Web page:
Criminal charges over deaths of three crewmen on tug Flying Phantom

The port authority and the owner of a tug boat that capsized killing three people on the River Clyde are facing criminal charges over the incident.

Three of four crew members died when the Flying Phantom sank during a routine operation on the water on December 19, 2007.

On Monday, the Crown Office confirmed port authority Clydeport and boat owner Svitzer Marine are to be indicted for a trial at the High Court.

Both companies face charges under health and safety legislation after the deaths of three men on the Greenock-based tug boat.

Stephen Humphreys, Robert Cameron and Eric Blackley died in the disaster, while a fatal accident inquiry into the incident has never taken place.

A Marine Accident Investigation Board investigation criticised boat owner Svitzer and river authority Clydeport over the deaths.

It found the boat capsized during thick fog and "port risk assessment was poor" as to the dangers The Flying Phantom faced while towing bulk carrier Red Jasmine up the Clyde.

A Crown Office spokesman said: "Crown Counsel have instructed that two companies be indicted for trial in the High Court. Clydeport Operations Limited and Svitzer Marine Limited are to face charges under the Health and Safety at Work Act 1974 in relation to events surrounding an incident on the River Clyde on 19 December 2007 involving the Greenock based tug boat, The Flying Phantom.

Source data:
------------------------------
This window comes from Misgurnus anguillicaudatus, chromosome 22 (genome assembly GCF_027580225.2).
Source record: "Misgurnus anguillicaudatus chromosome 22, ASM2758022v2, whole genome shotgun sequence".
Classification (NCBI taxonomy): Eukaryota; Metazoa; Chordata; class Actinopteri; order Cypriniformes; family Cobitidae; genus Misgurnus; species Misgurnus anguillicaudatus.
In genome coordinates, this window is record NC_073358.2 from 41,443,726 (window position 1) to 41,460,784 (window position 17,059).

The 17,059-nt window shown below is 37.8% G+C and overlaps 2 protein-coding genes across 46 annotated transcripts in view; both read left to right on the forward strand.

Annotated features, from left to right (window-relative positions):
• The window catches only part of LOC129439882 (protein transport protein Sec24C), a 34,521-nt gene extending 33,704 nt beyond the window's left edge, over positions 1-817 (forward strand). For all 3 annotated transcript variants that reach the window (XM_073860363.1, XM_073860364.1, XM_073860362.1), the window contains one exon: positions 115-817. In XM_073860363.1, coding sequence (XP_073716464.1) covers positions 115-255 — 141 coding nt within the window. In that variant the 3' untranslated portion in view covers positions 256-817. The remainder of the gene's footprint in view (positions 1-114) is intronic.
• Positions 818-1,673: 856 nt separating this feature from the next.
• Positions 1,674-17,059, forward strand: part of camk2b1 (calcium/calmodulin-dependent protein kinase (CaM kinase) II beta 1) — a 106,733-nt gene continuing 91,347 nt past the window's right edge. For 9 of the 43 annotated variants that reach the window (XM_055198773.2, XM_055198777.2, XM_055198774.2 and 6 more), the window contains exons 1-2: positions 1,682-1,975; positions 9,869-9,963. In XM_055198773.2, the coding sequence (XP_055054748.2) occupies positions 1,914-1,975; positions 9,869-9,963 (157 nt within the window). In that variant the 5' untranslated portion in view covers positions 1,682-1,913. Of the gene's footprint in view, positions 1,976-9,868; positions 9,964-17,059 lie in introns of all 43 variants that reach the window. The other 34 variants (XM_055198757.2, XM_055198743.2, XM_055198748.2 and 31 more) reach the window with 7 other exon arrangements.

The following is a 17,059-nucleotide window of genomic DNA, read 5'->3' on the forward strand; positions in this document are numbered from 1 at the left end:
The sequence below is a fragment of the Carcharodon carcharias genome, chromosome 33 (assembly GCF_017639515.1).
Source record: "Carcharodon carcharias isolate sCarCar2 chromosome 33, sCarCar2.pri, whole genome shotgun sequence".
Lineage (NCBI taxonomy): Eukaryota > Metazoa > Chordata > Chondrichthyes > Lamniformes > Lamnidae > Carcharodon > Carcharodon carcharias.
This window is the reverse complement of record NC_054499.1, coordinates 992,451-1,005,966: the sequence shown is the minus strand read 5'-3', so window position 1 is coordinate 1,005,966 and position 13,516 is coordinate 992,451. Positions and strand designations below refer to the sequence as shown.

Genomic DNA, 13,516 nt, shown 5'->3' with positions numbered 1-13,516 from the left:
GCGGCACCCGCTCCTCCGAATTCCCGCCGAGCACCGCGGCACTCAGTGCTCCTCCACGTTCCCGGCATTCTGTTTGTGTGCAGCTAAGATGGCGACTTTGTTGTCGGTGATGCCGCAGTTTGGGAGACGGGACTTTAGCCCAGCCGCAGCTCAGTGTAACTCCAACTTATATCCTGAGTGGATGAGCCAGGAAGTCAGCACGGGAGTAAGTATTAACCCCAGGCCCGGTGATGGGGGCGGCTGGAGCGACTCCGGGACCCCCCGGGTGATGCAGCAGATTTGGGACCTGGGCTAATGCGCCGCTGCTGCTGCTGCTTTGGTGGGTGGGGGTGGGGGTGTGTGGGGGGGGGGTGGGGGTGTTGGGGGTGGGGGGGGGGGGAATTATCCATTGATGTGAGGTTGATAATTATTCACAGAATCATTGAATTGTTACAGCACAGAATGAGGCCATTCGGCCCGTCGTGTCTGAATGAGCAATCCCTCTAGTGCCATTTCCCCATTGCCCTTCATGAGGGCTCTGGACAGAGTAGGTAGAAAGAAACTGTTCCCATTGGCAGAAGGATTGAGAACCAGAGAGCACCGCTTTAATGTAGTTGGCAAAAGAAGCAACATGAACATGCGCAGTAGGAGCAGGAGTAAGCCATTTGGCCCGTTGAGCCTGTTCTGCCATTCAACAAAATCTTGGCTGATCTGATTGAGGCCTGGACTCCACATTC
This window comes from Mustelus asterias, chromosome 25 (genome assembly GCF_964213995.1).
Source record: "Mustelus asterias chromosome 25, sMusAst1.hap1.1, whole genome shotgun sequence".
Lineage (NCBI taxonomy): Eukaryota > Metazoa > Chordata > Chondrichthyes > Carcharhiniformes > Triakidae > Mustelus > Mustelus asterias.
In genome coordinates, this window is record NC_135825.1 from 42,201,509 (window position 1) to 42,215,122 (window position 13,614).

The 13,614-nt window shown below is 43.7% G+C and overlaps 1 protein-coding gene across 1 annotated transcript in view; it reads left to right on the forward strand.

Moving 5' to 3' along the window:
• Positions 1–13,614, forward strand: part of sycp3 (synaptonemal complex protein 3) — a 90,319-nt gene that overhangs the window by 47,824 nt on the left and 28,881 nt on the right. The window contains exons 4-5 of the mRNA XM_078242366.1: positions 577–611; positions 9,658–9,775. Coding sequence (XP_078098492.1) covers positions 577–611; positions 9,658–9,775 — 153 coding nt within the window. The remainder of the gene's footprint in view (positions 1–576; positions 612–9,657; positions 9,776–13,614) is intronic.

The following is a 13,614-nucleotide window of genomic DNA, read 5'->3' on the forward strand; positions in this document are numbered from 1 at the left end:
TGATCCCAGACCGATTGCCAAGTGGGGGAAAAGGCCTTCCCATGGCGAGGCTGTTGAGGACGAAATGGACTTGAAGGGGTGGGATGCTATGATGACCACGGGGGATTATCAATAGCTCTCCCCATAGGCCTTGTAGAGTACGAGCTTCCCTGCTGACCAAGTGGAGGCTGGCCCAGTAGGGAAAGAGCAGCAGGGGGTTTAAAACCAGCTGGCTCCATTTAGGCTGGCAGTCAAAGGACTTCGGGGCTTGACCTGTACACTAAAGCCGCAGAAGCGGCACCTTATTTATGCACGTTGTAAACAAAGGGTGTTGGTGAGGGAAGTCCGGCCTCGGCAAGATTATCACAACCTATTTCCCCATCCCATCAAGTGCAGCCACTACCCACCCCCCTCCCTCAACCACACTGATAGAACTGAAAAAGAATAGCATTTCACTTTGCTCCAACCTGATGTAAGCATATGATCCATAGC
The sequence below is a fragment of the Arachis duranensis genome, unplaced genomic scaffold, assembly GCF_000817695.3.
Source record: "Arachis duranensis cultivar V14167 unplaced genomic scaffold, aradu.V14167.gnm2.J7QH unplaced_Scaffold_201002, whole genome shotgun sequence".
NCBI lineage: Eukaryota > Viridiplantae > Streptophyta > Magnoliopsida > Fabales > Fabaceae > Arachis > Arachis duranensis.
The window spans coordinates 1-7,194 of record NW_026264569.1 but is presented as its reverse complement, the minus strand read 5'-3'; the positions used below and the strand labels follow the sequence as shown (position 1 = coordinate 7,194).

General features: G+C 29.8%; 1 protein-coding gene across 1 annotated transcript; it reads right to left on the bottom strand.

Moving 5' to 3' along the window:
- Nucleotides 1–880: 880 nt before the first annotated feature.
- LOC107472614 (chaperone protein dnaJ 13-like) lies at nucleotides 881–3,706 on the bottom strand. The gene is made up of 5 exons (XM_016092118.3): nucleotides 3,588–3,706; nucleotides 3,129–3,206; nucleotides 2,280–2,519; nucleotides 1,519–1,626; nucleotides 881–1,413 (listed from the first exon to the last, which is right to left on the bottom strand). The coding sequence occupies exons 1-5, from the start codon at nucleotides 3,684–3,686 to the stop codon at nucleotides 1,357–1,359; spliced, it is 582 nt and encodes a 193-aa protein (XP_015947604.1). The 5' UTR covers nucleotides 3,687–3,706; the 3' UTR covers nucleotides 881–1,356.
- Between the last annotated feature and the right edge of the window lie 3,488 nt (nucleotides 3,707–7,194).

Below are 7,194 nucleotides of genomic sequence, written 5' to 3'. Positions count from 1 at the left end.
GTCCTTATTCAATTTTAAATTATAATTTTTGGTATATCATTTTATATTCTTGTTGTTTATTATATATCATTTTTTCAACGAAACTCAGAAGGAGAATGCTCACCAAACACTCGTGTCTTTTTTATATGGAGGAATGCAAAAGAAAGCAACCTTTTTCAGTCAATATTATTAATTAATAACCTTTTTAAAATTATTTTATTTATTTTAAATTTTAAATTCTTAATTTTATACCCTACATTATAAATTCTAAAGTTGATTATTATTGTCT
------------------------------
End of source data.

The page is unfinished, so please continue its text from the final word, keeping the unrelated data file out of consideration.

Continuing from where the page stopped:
"The families of the three crew who lost their lives have been updated in relation to this development."

A spokesman for Svitzer said: "Svitzer notes the position of the Crown in relation to the tragic accident that occurred on December 19, 2007 when three Svitzer crew lost their lives on the tug Flying Phantom.

"Svitzer has fully co-operated with the investigations conducted by the Marine Accident Investigation Branch (MAIB) and the Crown over the five-year period since the accident took place. Svitzer lost three of its much-valued seafarers that day and the effects are still felt across the company.

"Our thoughts then and now, however, remain with the family members of those lost and our deepest condolences stay with them today as they did following the accident."

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